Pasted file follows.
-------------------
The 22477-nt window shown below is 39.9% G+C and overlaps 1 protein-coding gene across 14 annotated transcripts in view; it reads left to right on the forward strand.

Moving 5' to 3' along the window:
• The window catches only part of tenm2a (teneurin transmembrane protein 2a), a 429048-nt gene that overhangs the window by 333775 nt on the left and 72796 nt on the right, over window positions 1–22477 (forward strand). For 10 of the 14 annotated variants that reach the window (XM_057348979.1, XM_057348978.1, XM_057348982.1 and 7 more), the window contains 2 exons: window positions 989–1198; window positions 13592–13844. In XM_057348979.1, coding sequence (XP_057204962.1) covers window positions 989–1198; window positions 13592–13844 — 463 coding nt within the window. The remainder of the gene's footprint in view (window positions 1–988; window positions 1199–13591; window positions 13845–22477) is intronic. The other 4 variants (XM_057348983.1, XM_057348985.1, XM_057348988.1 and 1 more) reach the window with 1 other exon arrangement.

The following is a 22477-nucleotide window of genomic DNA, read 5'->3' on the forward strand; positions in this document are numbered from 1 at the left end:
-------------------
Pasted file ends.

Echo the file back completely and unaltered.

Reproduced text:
The 22477-nt window shown below is 39.9% G+C and overlaps 1 protein-coding gene across 14 annotated transcripts in view; it reads left to right on the forward strand.

Moving 5' to 3' along the window:
• The window catches only part of tenm2a (teneurin transmembrane protein 2a), a 429048-nt gene that overhangs the window by 333775 nt on the left and 72796 nt on the right, over window positions 1–22477 (forward strand). For 10 of the 14 annotated variants that reach the window (XM_057348979.1, XM_057348978.1, XM_057348982.1 and 7 more), the window contains 2 exons: window positions 989–1198; window positions 13592–13844. In XM_057348979.1, coding sequence (XP_057204962.1) covers window positions 989–1198; window positions 13592–13844 — 463 coding nt within the window. The remainder of the gene's footprint in view (window positions 1–988; window positions 1199–13591; window positions 13845–22477) is intronic. The other 4 variants (XM_057348983.1, XM_057348985.1, XM_057348988.1 and 1 more) reach the window with 1 other exon arrangement.

The following is a 22477-nucleotide window of genomic DNA, read 5'->3' on the forward strand; positions in this document are numbered from 1 at the left end: